She made an appointment to visit the house that was hers the day before.

She brought two friends along, who began as real estate specialists and have found roots in her heart.  She arrived and saw that the new owners were parked in the garage.  She later found their things in the house.  Their work at redecorating had begun, and the bathroom lights were coming down.  Dangling, actually.

She walked through each room.
She talked about something she had loved in each room.
“He always walked into that chandelier, anytime the kitchen table was moved for any reason,” she said.
“I bought the house for this kitchen,” she said.
“The deck was a gift to me from my church community,” she said.
“The wood floors were a gift to me from a blog reader,” she said.
“The faucet?  He changed that as soon as we moved in.  Not because there was anything wrong with the old one.  Just because I mentioned I’d like one that was taller.  So he replaced it.  Which is how he made most of his decisions: there’s nothing wrong with it, but I can get her a better one.”

She looked at the washer and dryer, the space where she learned to be a mom, where she learned that love is not always a feeling.  Sometimes it’s clean underwear and folded undershirts.

She walked into the bedroom.
The sunlight shone on the carpet, lit up the walls in the bare room.
She lay on the floor.
“He was here.  He was right here.”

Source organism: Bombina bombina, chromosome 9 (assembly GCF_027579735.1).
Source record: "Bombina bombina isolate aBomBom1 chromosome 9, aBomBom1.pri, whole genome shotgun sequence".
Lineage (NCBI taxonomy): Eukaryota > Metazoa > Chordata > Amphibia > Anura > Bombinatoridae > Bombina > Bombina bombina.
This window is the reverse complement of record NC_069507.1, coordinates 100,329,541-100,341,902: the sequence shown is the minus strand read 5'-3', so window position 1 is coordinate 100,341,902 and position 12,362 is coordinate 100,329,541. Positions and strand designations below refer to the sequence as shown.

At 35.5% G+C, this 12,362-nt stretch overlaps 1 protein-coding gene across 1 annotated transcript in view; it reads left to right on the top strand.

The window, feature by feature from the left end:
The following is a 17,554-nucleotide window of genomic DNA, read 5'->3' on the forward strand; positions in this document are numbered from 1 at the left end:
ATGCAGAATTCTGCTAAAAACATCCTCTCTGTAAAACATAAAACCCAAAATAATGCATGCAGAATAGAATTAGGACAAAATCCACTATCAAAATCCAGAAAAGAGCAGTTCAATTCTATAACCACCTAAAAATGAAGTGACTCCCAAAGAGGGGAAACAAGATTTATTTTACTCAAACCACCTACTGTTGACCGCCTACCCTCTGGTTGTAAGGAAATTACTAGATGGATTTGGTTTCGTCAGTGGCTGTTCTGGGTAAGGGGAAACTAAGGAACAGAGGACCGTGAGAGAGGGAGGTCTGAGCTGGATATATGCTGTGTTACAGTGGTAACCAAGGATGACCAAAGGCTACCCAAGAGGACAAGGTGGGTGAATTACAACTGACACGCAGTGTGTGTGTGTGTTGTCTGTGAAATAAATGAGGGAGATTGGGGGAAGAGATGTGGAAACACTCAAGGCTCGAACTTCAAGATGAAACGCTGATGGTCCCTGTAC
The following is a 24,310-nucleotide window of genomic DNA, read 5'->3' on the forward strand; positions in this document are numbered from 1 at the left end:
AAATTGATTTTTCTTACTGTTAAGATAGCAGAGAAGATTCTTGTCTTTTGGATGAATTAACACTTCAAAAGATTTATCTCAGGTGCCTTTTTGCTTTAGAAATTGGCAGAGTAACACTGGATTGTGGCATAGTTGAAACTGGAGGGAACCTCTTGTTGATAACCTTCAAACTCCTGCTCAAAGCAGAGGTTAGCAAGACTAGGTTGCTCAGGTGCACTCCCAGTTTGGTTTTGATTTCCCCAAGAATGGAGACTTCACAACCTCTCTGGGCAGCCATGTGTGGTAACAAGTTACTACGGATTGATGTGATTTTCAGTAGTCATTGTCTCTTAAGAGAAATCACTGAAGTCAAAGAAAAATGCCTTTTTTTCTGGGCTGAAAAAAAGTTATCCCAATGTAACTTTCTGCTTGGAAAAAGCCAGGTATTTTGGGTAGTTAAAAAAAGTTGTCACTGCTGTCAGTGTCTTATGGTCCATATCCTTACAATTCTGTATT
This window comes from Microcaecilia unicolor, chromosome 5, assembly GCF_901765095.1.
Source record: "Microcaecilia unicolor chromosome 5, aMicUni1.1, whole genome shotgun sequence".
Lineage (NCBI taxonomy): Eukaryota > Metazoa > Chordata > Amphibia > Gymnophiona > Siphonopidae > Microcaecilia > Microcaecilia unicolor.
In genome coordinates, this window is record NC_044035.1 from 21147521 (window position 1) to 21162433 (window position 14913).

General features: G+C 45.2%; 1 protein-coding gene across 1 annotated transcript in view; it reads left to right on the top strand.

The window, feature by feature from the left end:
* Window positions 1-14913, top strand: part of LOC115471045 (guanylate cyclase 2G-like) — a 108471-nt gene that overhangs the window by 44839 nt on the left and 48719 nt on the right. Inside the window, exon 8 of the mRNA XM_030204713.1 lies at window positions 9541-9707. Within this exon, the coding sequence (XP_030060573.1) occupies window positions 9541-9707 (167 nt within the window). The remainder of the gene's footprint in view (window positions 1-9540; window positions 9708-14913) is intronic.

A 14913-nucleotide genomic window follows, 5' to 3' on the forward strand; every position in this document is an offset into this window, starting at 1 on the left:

She wept, her tears spilling on the carpet and into her hands.  She lay where he had lain, her head where his had been.  “He was here.”
She lay still, sobbing.  Remembering.
Her friends stayed with her.

She sat up on her knees.  She looked around the room.  She rememberd other things, better times.
“He painted this room for me while I was on a girls’ weekend away.  It always bothered him that he ran out of time.  He would have done one more coat,” she said.
“I told him I was pregnant in this room, right in that little space there.”
“What did he say?” her friend asked.
“He picked me up.  He held me.  He said, ‘Let’s do this thing, momma.'”

She let the sun fall on her.
She soaked it in, with the smells of the room, the feel of the carpet, the knowledge that she could never come back.
She cried until she was finished.
And then she stood up.
“Okay.  I’m finished,” she said.

She closed the door behind her;
her fingers lingered on the doorknob.

Her friends loaded her car with the items remaining, far more than a box, far less than a life.
She locked the door behind her and handed over the key.

She walked to her car.
She carried a broom, a doorstop, and a picture frame.

And her life mattered.

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